Beginner’s Guide to French Country Patterns

In this post, you’ll uncover the top 6 French country patterns, master the art of mixing, and find out where these chic designs can take your space.

French country patterns

I absolutely love patterns. I could spend hours admire fabrics in an haberdashery.

I bet you too. Am I wrong?

But that doesn’t mean we should choose them all for the decoration of our home, right?

Actually, less is more.

“Narrowing down our choices means less overwhelm, and more creativity” – Courtney Carver

You have to give yourself limits.

You need to have in mind the patterns that match the style you want to give to your home. Otherwise, your interior will just look like a mix of everything. A complete mess.

But do you know which patterns are most often found in French country homes?

Here are the 6 best French country patterns to use, how to mix them and where.

I. The 6 best French country patterns

1. Stripes

Stripes is a timeless pattern. It’s a subtle way to add texture to a room without drawing too much attention.

french country patterns in dining room

2. Checks

Check print never goes out of style. It’s easy to blend with anything.

Don’t choose too large checks.

french country patterns in living room

3. Toile de Jouy

Toile de Jouy is a gorgeous pattern to decorate around. You just have to find the right way to use it.

To learn more, check my post about Toile de Jouy fabric.

french country patterns in bedroom

4. French floral fabrics

Floral pattern can also be hard to use in a French country home. Favor liberty rather than big flowers patterns that can become a bit stuffy.

french country floral patterns

Cabbages and roses

5. French writings

I absolutely love antique French papers such as advertising cards and music scores. They always have an amazing typography and drawings.

They are now used as a print for throw pillows for example. What do you think?

french country patterns

6. Damask

Damask is classic and classy, especially in neutral colors. It’s a perfect print for a wallpaper.

french country damask patterns

7. Provence patterns

Provence has so much wonderful patterns to offer. But it’s better to use them sparingly. For outdoor tablecloth or for napkins for example.



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II. Where to put French country patterns in your decor?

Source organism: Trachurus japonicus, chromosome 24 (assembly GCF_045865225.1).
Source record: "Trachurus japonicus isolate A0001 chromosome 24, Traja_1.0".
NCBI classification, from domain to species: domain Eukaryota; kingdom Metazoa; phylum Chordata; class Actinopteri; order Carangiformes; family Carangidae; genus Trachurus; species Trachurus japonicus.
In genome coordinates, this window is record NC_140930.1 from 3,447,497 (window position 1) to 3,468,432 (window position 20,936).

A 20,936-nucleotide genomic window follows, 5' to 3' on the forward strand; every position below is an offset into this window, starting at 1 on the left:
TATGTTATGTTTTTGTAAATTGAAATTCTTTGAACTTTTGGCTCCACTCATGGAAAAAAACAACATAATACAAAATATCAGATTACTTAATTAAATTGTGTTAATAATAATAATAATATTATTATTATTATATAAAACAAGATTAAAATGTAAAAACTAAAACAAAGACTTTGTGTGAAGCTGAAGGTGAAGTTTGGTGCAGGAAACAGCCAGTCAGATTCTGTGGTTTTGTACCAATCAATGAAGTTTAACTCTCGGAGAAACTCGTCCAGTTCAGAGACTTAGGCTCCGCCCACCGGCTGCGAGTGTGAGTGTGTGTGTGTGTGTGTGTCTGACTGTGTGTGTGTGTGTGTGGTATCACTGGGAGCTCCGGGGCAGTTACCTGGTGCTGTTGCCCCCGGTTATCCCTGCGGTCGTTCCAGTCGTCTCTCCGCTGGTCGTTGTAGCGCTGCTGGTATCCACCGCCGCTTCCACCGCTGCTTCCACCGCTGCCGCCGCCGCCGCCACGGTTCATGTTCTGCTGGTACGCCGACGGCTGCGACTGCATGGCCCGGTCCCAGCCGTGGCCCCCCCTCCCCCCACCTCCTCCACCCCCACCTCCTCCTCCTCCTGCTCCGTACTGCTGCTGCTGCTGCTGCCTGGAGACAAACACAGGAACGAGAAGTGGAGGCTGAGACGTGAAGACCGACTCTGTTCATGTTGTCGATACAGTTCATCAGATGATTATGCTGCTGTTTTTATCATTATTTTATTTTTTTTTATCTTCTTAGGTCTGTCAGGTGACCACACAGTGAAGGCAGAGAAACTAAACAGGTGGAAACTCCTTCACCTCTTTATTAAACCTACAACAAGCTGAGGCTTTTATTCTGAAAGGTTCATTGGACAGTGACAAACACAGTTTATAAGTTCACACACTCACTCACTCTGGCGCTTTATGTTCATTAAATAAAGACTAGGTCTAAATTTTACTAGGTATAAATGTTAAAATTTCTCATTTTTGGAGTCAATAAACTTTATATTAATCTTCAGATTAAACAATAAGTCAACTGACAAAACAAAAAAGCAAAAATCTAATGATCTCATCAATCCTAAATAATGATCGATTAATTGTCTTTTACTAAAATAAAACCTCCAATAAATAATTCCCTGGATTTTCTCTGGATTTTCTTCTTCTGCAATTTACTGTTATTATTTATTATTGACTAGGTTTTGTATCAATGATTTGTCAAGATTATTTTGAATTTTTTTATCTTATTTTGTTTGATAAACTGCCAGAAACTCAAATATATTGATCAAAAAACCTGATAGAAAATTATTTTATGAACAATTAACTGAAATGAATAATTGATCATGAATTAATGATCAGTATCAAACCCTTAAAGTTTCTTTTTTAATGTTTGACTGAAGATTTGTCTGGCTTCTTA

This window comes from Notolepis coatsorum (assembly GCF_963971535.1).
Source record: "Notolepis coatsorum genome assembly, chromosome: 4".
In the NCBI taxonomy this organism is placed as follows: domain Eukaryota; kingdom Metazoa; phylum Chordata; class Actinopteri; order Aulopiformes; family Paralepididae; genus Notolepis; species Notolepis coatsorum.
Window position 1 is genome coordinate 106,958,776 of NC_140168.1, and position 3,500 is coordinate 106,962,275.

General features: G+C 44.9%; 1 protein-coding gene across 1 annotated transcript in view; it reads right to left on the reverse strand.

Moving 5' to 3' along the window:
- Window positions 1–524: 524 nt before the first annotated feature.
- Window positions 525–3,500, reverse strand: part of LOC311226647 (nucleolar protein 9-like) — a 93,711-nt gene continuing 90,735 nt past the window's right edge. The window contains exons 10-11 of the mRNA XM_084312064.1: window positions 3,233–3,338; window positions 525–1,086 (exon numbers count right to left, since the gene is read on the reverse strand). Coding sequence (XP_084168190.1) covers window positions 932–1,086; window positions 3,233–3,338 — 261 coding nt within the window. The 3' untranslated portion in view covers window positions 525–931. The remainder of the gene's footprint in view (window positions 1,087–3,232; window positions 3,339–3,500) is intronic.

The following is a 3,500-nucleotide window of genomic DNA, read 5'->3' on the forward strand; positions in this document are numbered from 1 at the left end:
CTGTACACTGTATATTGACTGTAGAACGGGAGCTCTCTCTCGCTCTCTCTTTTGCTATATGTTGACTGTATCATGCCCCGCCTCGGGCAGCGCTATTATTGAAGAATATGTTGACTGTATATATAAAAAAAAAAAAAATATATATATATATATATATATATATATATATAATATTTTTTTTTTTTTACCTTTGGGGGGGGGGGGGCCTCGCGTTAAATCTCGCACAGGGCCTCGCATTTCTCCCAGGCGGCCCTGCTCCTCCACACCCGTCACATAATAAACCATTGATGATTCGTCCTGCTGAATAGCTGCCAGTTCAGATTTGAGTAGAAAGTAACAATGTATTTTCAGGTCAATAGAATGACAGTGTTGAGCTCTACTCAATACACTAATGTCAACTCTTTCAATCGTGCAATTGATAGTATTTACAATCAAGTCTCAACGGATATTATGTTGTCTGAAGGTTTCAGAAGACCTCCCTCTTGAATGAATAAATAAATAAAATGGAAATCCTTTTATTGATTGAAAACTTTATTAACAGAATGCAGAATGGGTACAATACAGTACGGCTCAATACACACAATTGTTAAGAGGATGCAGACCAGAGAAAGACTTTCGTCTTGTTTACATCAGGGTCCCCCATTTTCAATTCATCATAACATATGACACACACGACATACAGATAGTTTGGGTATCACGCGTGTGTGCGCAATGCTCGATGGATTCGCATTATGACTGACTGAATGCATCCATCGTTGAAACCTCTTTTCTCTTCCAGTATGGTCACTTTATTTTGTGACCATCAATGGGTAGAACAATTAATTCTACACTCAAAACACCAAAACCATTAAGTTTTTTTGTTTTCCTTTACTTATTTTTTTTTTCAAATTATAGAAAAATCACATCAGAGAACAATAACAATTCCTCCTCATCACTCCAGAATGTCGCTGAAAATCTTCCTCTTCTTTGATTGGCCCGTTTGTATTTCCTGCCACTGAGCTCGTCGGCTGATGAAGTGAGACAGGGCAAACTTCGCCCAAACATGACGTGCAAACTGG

Patterns can be used in every room of your home. On linen, furniture and even walls.

Let’s see some examples.

1. Pillows

french country patterns on pillows

2. Bedding


3. Kitchen / Table linens

Hello Lovely Studio

4. Chairs upholstery


5. Wallpaper

French Country Cottage

6. Curtains

The Glam Pad

7. Dinnerware

Vibeke Design

III. How to mix French country patterns

When it comes to mixing patterns in our home, we could very well draw a parallel with our clothing style. You can’t mix all the patterns on the pretext you like them, right? There are 2 rules to respect:

1. Combine solid fabrics with simple geometric patterns (stripes and/or checks) and ONE fancy pattern (toile de Jouy, floral or damask)

As example:


2. Choose one or two colors max (+ neutrals). You can also mix only neutrals like beige and taupe.

When choosing two colors, opt for a shade reminder in the different patterns.

Find the right French country colors for your home here.

TIP: Be careful, the more patterns in your room, the smaller and darker your room will appear

Want to decorate the French way without breaking the bank? Check these 10 tips about decorating on a budget

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5 thoughts on “Beginner’s Guide to French Country Patterns”

  1. Your beginning line “But that doesn’t mean we should choose them all for the decoration of our home, right?”, reminds me of a lesson I learned a few years ago that really resonated with me and changed the way I look at home decor. The author was talking about learning to recognize the difference between “appreciating” something (a decor item) and “loving it”, and wanting it in your home. Ever since then I always ask myself this question. This came on the tails of completing the Konmari method so I had learned about items bringing me joy or not. I see so many things now that I ultimately say “I appreciate that, but I know I don’t want to bring it into my house, i.e. I don’t love it!” It has really made a difference with impulse buying.

    1. Mathilde | Brocante Ma Jolie

      I totally agree, Jennifer! That’s also what I try to do when shopping, and that’s a great way to avoid costly mistakes.
      Thank you for your comment!

  2. My toile de jouy curtains are faded and I can’t get the same fabric which matches the walls. Any ideas of contrasting fabric would go?

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